The Most Outstanding Facts about Chinese New Year
In China, New Year is called the Spring Holiday or Spring Festival.
The Chinese have a saying “in the spring, the whole year is planned.” This reflects the attitude of the Chinese tradition towards the New Year period. It is still very cold, but the holiday marks the end of the coldest days. People welcome spring and what it brings with it: crops and harvests, new beginnings, hope for a better life, for a better job, that everything will be fine during the year.
There is no exact date for the start of the Chinese New Year
The Chinese New Year is often unofficially called the “lunar new year” because its date is determined based on the lunar phases. And since the Chinese New Year is calculated using the lunar calendar, its celebration falls on different dates each time from January 21 to February 21. In 2021, the Chinese New Year is on February 12th – this is when the patron of the year, the Metal Ox, takes over.
The Spring Festival leads to the world’s largest human migration
Chinese New Year is one of the most important and honored holidays. The most important part of this holiday is family reunification. Everyone should go home for New Year’s Eve dinner.
In modern China, most elderly parents live in rural areas, and their children work in cities. Moving around the country back home and on vacation is called Chunyun or spring migration.
Even on ordinary days, the metro is jam-packed. Imagine what is happening during the Chunyun period. Also, the earliest that you can buy train tickets is 14 days before the travel date. This leads to insane hype, real battles are going on for tickets. Thousands of tickets are sold per second.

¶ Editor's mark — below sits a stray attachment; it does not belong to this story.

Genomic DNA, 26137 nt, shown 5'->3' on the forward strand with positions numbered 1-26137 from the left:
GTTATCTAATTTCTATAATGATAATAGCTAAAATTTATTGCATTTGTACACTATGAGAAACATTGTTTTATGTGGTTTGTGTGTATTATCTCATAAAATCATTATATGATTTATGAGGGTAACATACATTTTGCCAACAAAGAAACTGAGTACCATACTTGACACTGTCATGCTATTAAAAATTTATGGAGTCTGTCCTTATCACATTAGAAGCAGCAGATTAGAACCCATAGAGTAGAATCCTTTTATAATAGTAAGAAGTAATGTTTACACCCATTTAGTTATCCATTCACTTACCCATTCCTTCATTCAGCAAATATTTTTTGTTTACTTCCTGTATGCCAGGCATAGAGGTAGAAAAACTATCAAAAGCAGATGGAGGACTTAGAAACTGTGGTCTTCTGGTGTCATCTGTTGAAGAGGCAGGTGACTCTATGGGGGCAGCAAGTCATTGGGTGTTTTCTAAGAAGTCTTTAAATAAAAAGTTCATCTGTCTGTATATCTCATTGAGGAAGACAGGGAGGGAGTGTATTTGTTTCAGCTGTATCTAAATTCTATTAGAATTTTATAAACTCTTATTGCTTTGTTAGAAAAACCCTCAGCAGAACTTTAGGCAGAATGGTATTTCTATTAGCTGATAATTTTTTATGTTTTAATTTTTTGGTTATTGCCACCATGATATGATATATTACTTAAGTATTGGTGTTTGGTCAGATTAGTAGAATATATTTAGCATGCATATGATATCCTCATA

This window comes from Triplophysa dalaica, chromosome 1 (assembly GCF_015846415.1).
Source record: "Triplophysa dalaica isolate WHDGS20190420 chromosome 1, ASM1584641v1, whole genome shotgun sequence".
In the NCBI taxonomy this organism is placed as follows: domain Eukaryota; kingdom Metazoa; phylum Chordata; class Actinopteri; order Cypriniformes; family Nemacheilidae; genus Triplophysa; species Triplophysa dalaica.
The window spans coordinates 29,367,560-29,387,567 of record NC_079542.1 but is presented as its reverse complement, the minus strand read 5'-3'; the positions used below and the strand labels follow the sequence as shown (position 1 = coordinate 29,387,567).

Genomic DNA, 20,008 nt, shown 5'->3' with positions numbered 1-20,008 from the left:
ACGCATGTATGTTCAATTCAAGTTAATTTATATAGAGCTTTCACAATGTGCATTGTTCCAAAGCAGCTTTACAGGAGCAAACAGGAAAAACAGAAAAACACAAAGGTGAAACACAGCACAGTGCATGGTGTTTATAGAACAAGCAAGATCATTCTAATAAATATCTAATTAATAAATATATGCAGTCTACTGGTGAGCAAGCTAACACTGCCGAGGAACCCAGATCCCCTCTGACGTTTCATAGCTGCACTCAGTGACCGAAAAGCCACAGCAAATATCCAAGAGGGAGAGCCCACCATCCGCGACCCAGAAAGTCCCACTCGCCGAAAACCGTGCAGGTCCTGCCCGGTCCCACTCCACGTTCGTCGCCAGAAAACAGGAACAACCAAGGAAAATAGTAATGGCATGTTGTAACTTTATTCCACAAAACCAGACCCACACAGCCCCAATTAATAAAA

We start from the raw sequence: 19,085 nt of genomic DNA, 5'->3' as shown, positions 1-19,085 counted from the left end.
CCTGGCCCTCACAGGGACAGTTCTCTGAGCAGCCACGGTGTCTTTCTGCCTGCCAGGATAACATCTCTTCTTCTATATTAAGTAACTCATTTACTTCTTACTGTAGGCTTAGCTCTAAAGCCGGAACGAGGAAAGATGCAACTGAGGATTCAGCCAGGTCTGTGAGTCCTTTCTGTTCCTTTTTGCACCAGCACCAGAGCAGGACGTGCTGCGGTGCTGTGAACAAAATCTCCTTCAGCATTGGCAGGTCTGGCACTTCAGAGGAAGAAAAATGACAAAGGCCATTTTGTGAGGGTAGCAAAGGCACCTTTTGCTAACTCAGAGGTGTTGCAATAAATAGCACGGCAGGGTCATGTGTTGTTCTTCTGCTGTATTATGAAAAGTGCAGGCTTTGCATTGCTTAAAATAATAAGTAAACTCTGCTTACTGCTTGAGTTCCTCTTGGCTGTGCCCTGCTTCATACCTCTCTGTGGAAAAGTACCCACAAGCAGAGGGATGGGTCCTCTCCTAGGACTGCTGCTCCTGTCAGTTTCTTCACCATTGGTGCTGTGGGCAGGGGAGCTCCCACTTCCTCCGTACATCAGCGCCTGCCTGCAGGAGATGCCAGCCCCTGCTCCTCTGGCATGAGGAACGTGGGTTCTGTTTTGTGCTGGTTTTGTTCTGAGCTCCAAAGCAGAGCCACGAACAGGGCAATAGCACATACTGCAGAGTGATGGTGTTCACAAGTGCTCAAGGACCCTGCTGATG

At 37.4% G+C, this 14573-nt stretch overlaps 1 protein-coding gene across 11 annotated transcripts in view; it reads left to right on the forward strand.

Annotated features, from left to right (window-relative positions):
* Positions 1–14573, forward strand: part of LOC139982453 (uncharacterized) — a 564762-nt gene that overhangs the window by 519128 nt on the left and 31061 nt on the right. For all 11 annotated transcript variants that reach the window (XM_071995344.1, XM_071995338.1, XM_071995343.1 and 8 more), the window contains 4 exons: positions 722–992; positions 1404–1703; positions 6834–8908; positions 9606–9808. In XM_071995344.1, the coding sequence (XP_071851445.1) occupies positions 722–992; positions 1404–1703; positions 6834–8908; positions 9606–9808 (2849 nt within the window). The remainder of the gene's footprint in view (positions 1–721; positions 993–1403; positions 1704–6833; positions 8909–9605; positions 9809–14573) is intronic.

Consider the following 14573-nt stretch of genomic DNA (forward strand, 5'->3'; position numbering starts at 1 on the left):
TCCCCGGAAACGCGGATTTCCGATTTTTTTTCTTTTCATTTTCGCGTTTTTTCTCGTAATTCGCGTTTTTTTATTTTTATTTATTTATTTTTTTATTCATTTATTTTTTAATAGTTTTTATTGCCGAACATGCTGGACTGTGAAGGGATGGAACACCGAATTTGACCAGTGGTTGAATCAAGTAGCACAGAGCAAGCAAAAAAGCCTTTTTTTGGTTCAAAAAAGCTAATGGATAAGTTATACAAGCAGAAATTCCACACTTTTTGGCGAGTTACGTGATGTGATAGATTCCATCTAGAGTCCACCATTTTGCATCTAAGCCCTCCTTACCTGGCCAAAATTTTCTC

On this day Chinese prayed to the gods
The Spring Festival was originally a ceremonial day. On this day, they prayed to the gods, asked for good weather, a bountiful harvest, etc. Also, people prayed to their ancestors and addressed them as gods.
And fought against monsters
In China, there are a huge number of different legends related to various aspects of society. The New Year was no exception. Here is one of the legends:
- In ancient China, people were constantly attacked by a horned monster named Nian. On New Year’s Eve, a monster climbed out of the sea to attack people and livestock. Therefore, people locked themselves in houses and put food outside to appease the monster.
- And then one day a beggar wandered into the village. A lonely old woman took him in. In return, he promised her that he would protect the city from the evil monster. The beggar marked the houses with red paint. And when the evil Nian appeared, the beggar began to blow up firecrackers and fireworks everywhere. This performance made the monster run away! The next day, people celebrated their survival by launching more fireworks, which became a tradition in China.
No shower or cleaning allowed!
You cannot take a shower on New Year’s as it may wash away your luck. You also cannot sweep the floor or throw away the garbage.
However, just before the Spring Festival, there is a day during which you can get your house and yourself in order. On this day, everyone should get rid of bad luck and make room for good luck.
Single people in China employ fake brides and grooms
With the New Year holidays approaching, many single people in China are beginning to feel uncomfortable. The fact is that in the Celestial Empire, the sense of family is very strong. Raising a child and leaving him his last name is very important for a Chinese.
There are even special apps to help single adults who live and work in big cities to find a soul mate … for a period. Such applications are especially in demand during the New Year’s holiday when single men and women feel acute pressure from families and relatives to settle down and get married.